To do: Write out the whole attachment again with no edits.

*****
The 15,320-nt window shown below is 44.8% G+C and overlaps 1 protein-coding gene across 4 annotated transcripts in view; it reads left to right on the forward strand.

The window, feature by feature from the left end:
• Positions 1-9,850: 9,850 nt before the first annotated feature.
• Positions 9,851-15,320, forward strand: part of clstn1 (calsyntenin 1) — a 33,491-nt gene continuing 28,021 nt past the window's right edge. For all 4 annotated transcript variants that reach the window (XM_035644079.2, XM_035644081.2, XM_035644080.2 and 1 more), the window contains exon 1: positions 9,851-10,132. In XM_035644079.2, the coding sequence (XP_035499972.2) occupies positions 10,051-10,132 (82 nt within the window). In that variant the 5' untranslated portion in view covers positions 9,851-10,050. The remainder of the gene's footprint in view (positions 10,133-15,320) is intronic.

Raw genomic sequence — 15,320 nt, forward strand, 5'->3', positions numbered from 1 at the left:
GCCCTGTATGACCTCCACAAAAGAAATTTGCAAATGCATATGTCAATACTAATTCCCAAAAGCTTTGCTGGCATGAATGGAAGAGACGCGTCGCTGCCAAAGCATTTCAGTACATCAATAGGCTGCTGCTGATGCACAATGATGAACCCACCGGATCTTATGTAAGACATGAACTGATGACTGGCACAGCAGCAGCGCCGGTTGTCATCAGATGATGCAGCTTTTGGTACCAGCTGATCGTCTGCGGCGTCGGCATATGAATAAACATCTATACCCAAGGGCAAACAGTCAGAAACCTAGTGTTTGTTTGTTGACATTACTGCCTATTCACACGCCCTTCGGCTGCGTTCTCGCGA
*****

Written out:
The 15,320-nt window shown below is 44.8% G+C and overlaps 1 protein-coding gene across 4 annotated transcripts in view; it reads left to right on the forward strand.

The window, feature by feature from the left end:
• Positions 1-9,850: 9,850 nt before the first annotated feature.
• Positions 9,851-15,320, forward strand: part of clstn1 (calsyntenin 1) — a 33,491-nt gene continuing 28,021 nt past the window's right edge. For all 4 annotated transcript variants that reach the window (XM_035644079.2, XM_035644081.2, XM_035644080.2 and 1 more), the window contains exon 1: positions 9,851-10,132. In XM_035644079.2, the coding sequence (XP_035499972.2) occupies positions 10,051-10,132 (82 nt within the window). In that variant the 5' untranslated portion in view covers positions 9,851-10,050. The remainder of the gene's footprint in view (positions 10,133-15,320) is intronic.

Raw genomic sequence — 15,320 nt, forward strand, 5'->3', positions numbered from 1 at the left:
GCCCTGTATGACCTCCACAAAAGAAATTTGCAAATGCATATGTCAATACTAATTCCCAAAAGCTTTGCTGGCATGAATGGAAGAGACGCGTCGCTGCCAAAGCATTTCAGTACATCAATAGGCTGCTGCTGATGCACAATGATGAACCCACCGGATCTTATGTAAGACATGAACTGATGACTGGCACAGCAGCAGCGCCGGTTGTCATCAGATGATGCAGCTTTTGGTACCAGCTGATCGTCTGCGGCGTCGGCATATGAATAAACATCTATACCCAAGGGCAAACAGTCAGAAACCTAGTGTTTGTTTGTTGACATTACTGCCTATTCACACGCCCTTCGGCTGCGTTCTCGCGA